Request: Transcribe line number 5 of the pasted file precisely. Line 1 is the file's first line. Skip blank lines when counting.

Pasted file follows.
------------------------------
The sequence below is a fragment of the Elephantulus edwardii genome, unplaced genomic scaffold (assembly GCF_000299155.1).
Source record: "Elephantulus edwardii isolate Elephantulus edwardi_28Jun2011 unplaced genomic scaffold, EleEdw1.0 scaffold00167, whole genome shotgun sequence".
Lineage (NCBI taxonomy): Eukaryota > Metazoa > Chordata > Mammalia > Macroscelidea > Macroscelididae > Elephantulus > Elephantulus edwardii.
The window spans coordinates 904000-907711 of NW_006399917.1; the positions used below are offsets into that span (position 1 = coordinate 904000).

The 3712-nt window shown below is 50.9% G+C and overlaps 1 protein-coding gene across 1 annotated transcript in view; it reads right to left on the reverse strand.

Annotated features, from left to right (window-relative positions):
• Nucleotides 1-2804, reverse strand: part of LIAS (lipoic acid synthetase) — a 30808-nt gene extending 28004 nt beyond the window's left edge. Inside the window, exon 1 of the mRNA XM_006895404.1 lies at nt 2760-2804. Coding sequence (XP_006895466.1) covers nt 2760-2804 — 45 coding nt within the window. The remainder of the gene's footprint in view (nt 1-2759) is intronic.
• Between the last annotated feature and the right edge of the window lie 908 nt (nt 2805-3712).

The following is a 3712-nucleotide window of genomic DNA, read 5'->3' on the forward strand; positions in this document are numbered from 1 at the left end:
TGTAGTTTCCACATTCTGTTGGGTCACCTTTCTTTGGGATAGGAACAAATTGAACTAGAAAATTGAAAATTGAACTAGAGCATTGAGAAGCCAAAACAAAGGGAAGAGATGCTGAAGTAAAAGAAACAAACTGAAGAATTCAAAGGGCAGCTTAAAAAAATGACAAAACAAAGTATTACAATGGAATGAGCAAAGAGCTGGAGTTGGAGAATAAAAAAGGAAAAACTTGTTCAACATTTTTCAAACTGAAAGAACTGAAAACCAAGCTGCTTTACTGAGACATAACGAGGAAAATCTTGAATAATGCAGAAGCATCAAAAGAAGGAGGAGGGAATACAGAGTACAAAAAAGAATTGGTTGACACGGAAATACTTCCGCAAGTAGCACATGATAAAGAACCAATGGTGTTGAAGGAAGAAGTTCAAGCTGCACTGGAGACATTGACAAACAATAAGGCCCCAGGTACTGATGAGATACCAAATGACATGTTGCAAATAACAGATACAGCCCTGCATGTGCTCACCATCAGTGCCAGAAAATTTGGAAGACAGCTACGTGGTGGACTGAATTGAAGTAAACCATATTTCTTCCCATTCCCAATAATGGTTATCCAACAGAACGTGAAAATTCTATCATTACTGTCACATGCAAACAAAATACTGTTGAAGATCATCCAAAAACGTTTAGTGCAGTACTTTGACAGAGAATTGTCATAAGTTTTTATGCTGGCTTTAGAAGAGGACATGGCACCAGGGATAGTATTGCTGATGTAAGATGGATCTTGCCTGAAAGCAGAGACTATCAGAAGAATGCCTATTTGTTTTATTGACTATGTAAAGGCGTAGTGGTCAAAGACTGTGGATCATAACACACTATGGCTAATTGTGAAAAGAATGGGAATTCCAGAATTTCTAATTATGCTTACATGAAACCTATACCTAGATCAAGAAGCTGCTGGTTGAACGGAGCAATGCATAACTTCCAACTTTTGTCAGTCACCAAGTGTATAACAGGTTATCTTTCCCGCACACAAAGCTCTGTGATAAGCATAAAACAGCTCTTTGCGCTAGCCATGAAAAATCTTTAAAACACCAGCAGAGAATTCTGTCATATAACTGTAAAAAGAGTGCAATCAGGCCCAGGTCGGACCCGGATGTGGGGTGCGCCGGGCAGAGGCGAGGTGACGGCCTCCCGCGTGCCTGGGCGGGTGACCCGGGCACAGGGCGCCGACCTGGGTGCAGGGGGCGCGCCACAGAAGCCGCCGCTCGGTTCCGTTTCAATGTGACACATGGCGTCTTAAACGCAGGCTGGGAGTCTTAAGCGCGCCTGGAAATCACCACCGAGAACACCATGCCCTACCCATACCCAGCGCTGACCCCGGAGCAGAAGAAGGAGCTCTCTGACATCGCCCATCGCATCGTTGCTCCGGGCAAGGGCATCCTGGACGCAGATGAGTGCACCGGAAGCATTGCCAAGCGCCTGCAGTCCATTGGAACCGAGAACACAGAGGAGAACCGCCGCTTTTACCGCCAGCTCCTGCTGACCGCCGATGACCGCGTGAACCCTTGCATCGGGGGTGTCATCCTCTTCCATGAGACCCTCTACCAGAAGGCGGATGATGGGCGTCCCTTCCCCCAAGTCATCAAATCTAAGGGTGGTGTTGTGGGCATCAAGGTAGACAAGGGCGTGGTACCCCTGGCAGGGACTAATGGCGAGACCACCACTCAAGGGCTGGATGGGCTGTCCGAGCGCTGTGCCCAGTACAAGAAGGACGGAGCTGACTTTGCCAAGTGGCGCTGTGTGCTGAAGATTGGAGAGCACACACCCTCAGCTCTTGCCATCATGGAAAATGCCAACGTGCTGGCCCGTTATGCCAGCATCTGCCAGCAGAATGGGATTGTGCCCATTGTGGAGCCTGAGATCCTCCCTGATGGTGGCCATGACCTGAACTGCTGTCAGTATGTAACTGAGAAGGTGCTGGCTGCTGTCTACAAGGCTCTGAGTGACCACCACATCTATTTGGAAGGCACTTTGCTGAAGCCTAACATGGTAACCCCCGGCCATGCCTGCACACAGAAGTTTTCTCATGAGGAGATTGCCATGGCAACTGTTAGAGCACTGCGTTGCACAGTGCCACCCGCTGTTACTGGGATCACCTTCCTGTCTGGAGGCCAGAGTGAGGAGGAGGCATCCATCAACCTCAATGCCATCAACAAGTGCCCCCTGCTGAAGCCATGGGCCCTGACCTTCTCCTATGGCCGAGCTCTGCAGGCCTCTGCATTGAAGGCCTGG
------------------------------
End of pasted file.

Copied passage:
The 3712-nt window shown below is 50.9% G+C and overlaps 1 protein-coding gene across 1 annotated transcript in view; it reads right to left on the reverse strand.